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Out of the crib

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Elyse Gonzalez

THE GREAT ESCAPE Elyse Gonzalez, here at 14 months, and her two sisters all learned how to climb out of the crib at 18 months old.

Buzz Baby is a column about life with babies. Writer Annie McQueen is a mother of four children under the age of 6.

One does not realize how important it is to feel rested and ready to take on the day until sleep becomes a precious and limited commodity. 

That happens when you have small children who will not stay in their cribs. It is a scary moment when you realize your wiggly, squirmy toddler has suddenly mastered climbing out of the crib, previously the only place he or she could not escape.

One Buzz mom splurged on the fanciest, magazine-worthy crib in Highland Village. “It was our first baby, so I wanted to have a really pretty crib,” she said. The crib had gray, neutral colors, with paneling on the head and footboards and soft upholstered tufting.  

The crib was delivered and set up, with striped curtains and a white shag rug. The nesting continued with crib bedding, washed and prepared. Their baby arrived – a girl, and she slept like an angel in her beautiful crib. Swaddled up, she would be exactly where they placed her the following morning. 

Fast forward about 18 months. The fancy crib became the now-toddler’s playhouse, and she learned that when she pulled herself up and threw one leg over the side and kept pulling, she could escape. The parents scratched their heads and wondered, like so many parents in these shoes, what to do. Leave her in the crib and continue battling her escape plan or transition her into a bed?

The parents were exhausted, but they decided they did not feel ready to move her out of the crib, so they improvised. “We got desperate,” the mom said. “My husband took the mattress and unscrewed the bottom of the bed and put the mattress on the floor so she could not climb out.” The sides were too tall for her to grab. 

That solution worked for a little bit and bought them some more time before they converted the crib into a toddler bed (which a lot of cribs these days can do – they come with a conversion kit). 

It can be challenging to move a toddler from a crib to a bed. Timing is important. If the child is too young, not having those walls surrounding them might scare them. They might be safer in their crib to avoid rolling out of bed (although bed rails are an option) or getting out of bed at night, that is, if they cannot climb out of their crib already. Not all kids master that skill or realize they can.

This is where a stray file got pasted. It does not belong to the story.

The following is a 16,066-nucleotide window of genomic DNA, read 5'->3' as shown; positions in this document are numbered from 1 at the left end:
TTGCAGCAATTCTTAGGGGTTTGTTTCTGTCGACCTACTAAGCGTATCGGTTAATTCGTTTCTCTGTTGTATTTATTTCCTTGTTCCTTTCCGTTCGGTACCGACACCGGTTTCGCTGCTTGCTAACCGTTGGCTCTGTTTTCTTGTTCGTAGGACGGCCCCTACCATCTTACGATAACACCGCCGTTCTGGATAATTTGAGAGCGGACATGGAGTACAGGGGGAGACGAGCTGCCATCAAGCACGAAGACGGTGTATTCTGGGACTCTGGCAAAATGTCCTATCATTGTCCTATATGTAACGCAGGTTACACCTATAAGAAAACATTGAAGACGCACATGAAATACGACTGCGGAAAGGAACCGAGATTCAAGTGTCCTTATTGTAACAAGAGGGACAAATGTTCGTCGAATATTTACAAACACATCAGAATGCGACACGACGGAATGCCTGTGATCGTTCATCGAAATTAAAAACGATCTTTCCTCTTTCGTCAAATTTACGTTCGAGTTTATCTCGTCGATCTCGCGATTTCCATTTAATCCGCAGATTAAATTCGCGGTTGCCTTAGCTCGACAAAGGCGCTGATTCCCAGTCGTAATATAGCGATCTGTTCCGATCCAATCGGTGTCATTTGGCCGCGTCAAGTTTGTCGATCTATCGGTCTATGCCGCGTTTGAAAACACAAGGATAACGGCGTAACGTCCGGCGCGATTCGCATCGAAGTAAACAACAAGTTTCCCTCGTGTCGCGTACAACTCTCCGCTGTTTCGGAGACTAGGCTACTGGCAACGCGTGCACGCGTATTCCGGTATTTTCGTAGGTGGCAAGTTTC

Most parents who use a crib transition their children out of it in a timeframe that works best for their household and the child, but it usually starts around 18 months at the earliest. Some kids might stay in their crib until age 3 – if it is working, why make the big change? 

Sue Hurley’s son Conor, 3, surprised her one morning. “I remember one of the first times he crawled out of his crib,” said Sue. “It was a complete shock. He climbed out in the morning, made not a peep, walked down the stairs, and came into our bedroom and woke us up. We were so disoriented.” They soon moved him to a bed.  

For parents Kevin and Marie Gonzalez, by the time their third child, daughter Elizabeth, now 3, was 18 months old, she was climbing out of her crib. Like most parents, they decided that was their signal – time to move her into a toddler bed. 

However, her first nights in her new toddler bed did not go as planned, and instead of falling asleep and staying in her bed, Elizabeth was climbing out each night. They were exhausted.

They purchased a crib tent. A crib tent is made of soft mosquito netting. It is tied onto the sides of the crib, creating an escape-proof dome over the baby. Marie said Elizabeth was skeptical at first, judging from her expressions, but she quickly adjusted to the new mesh dome.

Sleep is valuable, and there are no rules in the theoretical manual of parenting that no one owns, so if the child is getting the appropriate amount of sleep, whether in a crib or a bed, that’s a win for everyone in the household.

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